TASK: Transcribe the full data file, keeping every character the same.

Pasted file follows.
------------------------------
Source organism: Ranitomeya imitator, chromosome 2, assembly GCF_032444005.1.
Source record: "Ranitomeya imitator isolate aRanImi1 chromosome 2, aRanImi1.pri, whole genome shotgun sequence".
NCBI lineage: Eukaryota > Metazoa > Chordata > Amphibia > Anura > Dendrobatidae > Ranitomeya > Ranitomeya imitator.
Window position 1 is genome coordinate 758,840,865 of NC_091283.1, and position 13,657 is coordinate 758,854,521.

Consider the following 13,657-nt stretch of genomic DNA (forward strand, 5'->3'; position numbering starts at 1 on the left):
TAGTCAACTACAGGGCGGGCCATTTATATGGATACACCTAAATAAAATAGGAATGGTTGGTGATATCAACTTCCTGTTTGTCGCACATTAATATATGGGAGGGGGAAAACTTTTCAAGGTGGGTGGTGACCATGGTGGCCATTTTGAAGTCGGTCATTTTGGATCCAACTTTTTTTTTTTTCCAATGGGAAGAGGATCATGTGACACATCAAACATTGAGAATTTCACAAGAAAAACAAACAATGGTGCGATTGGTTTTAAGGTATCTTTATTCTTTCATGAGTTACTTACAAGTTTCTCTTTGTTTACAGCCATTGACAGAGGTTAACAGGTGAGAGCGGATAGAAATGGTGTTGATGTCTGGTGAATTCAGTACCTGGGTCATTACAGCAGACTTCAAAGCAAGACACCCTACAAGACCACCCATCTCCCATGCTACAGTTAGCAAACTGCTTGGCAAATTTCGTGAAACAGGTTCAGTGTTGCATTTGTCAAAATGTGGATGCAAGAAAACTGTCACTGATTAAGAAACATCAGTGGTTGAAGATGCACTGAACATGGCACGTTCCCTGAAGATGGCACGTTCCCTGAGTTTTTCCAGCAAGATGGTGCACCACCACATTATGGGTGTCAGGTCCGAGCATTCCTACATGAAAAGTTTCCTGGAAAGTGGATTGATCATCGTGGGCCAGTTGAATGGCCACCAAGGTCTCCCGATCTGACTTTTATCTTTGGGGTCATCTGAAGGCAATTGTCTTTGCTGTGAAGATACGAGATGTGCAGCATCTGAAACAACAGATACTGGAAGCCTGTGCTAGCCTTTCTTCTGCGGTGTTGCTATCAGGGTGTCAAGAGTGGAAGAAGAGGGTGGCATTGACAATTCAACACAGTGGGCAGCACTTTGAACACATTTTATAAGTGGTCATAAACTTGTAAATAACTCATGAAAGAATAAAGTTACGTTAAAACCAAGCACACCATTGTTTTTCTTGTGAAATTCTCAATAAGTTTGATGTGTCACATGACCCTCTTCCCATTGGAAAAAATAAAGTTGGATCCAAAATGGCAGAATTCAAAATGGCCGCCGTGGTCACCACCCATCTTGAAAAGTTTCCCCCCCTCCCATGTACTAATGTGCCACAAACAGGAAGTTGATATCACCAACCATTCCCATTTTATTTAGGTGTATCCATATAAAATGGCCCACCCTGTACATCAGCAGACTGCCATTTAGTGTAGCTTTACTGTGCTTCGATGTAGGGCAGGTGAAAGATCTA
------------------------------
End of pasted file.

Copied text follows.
Source organism: Ranitomeya imitator, chromosome 2, assembly GCF_032444005.1.
Source record: "Ranitomeya imitator isolate aRanImi1 chromosome 2, aRanImi1.pri, whole genome shotgun sequence".
NCBI lineage: Eukaryota > Metazoa > Chordata > Amphibia > Anura > Dendrobatidae > Ranitomeya > Ranitomeya imitator.
Window position 1 is genome coordinate 758,840,865 of NC_091283.1, and position 13,657 is coordinate 758,854,521.

Consider the following 13,657-nt stretch of genomic DNA (forward strand, 5'->3'; position numbering starts at 1 on the left):
TAGTCAACTACAGGGCGGGCCATTTATATGGATACACCTAAATAAAATAGGAATGGTTGGTGATATCAACTTCCTGTTTGTCGCACATTAATATATGGGAGGGGGAAAACTTTTCAAGGTGGGTGGTGACCATGGTGGCCATTTTGAAGTCGGTCATTTTGGATCCAACTTTTTTTTTTTTCCAATGGGAAGAGGATCATGTGACACATCAAACATTGAGAATTTCACAAGAAAAACAAACAATGGTGCGATTGGTTTTAAGGTATCTTTATTCTTTCATGAGTTACTTACAAGTTTCTCTTTGTTTACAGCCATTGACAGAGGTTAACAGGTGAGAGCGGATAGAAATGGTGTTGATGTCTGGTGAATTCAGTACCTGGGTCATTACAGCAGACTTCAAAGCAAGACACCCTACAAGACCACCCATCTCCCATGCTACAGTTAGCAAACTGCTTGGCAAATTTCGTGAAACAGGTTCAGTGTTGCATTTGTCAAAATGTGGATGCAAGAAAACTGTCACTGATTAAGAAACATCAGTGGTTGAAGATGCACTGAACATGGCACGTTCCCTGAAGATGGCACGTTCCCTGAGTTTTTCCAGCAAGATGGTGCACCACCACATTATGGGTGTCAGGTCCGAGCATTCCTACATGAAAAGTTTCCTGGAAAGTGGATTGATCATCGTGGGCCAGTTGAATGGCCACCAAGGTCTCCCGATCTGACTTTTATCTTTGGGGTCATCTGAAGGCAATTGTCTTTGCTGTGAAGATACGAGATGTGCAGCATCTGAAACAACAGATACTGGAAGCCTGTGCTAGCCTTTCTTCTGCGGTGTTGCTATCAGGGTGTCAAGAGTGGAAGAAGAGGGTGGCATTGACAATTCAACACAGTGGGCAGCACTTTGAACACATTTTATAAGTGGTCATAAACTTGTAAATAACTCATGAAAGAATAAAGTTACGTTAAAACCAAGCACACCATTGTTTTTCTTGTGAAATTCTCAATAAGTTTGATGTGTCACATGACCCTCTTCCCATTGGAAAAAATAAAGTTGGATCCAAAATGGCAGAATTCAAAATGGCCGCCGTGGTCACCACCCATCTTGAAAAGTTTCCCCCCCTCCCATGTACTAATGTGCCACAAACAGGAAGTTGATATCACCAACCATTCCCATTTTATTTAGGTGTATCCATATAAAATGGCCCACCCTGTACATCAGCAGACTGCCATTTAGTGTAGCTTTACTGTGCTTCGATGTAGGGCAGGTGAAAGATCTA